film, Movie Crash Course Review, movies

In A Lonely Place (1950)

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Partway through watching In A Lonely Place I became convinced of two things – that it would absolutely work well with a remake today, and that it could nevertheless have been much better written.

The premise and plot seem like they could work.  Humphrey Bogart is Dixon Steele, a screenwriter on the road to being a has-been – he’s got a bit of an alcohol problem, and an even bigger anger-management problem.  His agent tries to get him a deal adapting a potboiler book into a movie, but it’s the kind of book Steele hates; so when he sees Mildred (Martha Stewart), the coat check girl at his local bar is reading it, he invites her back to his place to tell him the plot.  ….He has other intentions as well, but she’s pretty prim and insists on just sticking to business.  Besides, his new neighbor across the courtyard – a blonde named Laurel Gray (Gloria Grahame) – turns his head instead.  So after only a few minutes, Steele gives Mildred cab money and sends her on her way.

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Luckily for Steele, he’s turned Gray’s head as well.  Because when Mildred is discovered dead the following morning, Steele is their main suspect – he was last seen taking her home.  But Gray is able to confirm she saw Steele sending Mildred away at midnight, and that the girl left alone.  A grateful Steele realizes that the reason Gray knew this was because she was peering out her own window to check him out.  …All the more reason for him to get to know her better.

And soon the pair are caught up in a whirlwind romance, with Gray playing secretary as Steele gets to work on his screenplay. She also gives Steele moral support as the police continue their investigation of Mildred’s murder; but as she comes to know Steele, she comes to also see the depth of his temper, and starts to have her own suspicions.

….So, yeah, you see what I mean?  There’s a lot of different ways that plot could go, and it did end up going to some places I didn’t expect.  It’s a plot that I could also totally see today, with a couple of thriller-movie regulars in the leads, like Keanu Reeves and Jessica Biel or something.  However.  The plot is one thing – the script is another. And in this case, the script was….kinda not good.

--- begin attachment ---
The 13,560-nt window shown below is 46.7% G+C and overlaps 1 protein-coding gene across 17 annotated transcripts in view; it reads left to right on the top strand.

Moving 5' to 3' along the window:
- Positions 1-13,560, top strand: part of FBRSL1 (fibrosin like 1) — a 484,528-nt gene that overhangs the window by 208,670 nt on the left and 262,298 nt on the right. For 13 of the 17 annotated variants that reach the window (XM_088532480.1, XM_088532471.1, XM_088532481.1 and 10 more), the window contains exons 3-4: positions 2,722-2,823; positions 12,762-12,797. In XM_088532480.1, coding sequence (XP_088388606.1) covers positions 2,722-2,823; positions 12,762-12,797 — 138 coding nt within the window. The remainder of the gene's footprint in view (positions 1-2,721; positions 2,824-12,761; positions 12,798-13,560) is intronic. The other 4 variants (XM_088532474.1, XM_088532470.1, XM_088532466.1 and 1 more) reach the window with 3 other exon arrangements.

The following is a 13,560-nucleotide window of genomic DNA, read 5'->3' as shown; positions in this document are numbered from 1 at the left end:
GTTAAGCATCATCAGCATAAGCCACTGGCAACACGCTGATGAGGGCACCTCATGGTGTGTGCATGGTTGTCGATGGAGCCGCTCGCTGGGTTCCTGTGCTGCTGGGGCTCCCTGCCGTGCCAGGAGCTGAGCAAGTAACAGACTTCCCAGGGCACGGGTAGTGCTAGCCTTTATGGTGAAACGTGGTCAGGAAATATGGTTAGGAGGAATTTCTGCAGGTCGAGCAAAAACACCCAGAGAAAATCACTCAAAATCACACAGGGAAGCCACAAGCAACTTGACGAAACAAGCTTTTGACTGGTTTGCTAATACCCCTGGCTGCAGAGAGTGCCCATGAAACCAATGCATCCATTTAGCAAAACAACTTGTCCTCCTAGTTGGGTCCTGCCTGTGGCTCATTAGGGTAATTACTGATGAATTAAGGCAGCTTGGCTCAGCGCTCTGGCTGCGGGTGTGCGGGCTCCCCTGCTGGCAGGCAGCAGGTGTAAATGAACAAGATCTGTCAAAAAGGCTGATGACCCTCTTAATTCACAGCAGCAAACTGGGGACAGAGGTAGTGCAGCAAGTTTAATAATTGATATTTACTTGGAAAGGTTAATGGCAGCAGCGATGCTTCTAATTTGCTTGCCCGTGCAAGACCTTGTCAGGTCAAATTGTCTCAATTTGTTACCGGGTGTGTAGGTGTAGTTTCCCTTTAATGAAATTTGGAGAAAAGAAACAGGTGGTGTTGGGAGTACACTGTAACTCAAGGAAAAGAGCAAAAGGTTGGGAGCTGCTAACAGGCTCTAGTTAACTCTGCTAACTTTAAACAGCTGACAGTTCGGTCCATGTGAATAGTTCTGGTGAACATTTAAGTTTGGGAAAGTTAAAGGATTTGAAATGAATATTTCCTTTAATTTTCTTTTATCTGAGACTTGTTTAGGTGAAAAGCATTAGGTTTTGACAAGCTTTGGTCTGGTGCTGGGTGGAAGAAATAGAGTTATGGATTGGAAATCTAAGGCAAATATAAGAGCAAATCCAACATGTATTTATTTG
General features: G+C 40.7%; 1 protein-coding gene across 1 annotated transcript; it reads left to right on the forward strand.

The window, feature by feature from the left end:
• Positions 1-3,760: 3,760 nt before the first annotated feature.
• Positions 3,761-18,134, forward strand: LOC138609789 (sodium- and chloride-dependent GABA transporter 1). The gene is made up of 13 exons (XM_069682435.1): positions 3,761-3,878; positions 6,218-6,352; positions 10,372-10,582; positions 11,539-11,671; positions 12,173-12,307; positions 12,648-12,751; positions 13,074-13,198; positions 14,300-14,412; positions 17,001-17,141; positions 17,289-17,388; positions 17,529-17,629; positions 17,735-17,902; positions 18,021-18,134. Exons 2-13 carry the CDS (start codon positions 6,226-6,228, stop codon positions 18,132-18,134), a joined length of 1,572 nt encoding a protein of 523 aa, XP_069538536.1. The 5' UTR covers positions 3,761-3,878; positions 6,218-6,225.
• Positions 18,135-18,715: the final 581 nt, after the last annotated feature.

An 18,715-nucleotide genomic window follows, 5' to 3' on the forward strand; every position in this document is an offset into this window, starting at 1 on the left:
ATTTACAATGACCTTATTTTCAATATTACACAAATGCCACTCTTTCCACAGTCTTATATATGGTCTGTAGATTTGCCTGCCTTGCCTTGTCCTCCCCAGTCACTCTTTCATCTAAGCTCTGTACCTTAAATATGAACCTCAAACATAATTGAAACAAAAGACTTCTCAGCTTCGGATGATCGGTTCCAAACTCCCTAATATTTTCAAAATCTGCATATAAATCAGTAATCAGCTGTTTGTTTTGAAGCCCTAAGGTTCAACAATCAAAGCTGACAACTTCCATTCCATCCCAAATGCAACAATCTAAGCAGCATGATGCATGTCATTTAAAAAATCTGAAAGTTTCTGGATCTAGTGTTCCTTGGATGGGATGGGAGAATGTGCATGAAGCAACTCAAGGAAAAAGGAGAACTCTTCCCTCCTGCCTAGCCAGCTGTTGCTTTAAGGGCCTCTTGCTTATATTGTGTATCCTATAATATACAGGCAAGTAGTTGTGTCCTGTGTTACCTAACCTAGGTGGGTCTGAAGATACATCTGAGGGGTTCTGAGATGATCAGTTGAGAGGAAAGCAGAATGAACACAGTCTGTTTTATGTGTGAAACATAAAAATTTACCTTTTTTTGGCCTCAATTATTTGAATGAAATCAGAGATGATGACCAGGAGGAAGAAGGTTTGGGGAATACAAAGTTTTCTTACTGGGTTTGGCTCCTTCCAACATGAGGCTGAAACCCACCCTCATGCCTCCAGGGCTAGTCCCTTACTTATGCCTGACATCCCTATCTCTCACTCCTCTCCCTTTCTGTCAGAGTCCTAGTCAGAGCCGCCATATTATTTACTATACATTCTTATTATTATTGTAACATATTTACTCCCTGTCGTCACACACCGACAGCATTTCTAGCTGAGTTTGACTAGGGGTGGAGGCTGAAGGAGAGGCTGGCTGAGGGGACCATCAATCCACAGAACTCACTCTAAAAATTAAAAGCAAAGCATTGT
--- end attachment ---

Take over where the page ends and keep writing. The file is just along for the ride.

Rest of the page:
It’s not uniformly terrible, mind you – some bits did stand out, like a scene where Steele is having dinner at one of the detective’s houses (they served together in World War II and are on friendly terms), and Steele speculates how Mildred’s murder could have happened.  He has a monologue that suggests he knows a little more about what it’s like to kill someone than your average person would do, but his detective buddy chalks that up to Steele’s “writer’s imagination”; it’s still vivid enough that I wondered about Steele for several scenes after.

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But that’s an exception; most of the rest of the film was uneven in its characters’ motives and clunky in its dialogue. Gray is almost cold towards Steele when they have their first private conversation, but by the next scene they’re all but living together, and for the life of me I could not understand what she saw in him.  Steele’s agent is in turns buffoonish and sympathetic, depending on what the script needed at the time. The film even hints at some skeletons in Gray’s closet – introducing a domineering and protective friend named “Martha” who got her out of an earlier scrape with another dangerous  man – but after we meet Martha, she disappears from the script completely, and we never learn what Gray’s backstory was, really.

Ultimately it feels like the screenwriter Edmund North should have maybe put this through a couple more rewrites before filming.  Bogart does what he can with the material, as do the rest of the cast (with varying success) – but the writing itself seems something of a weak link.

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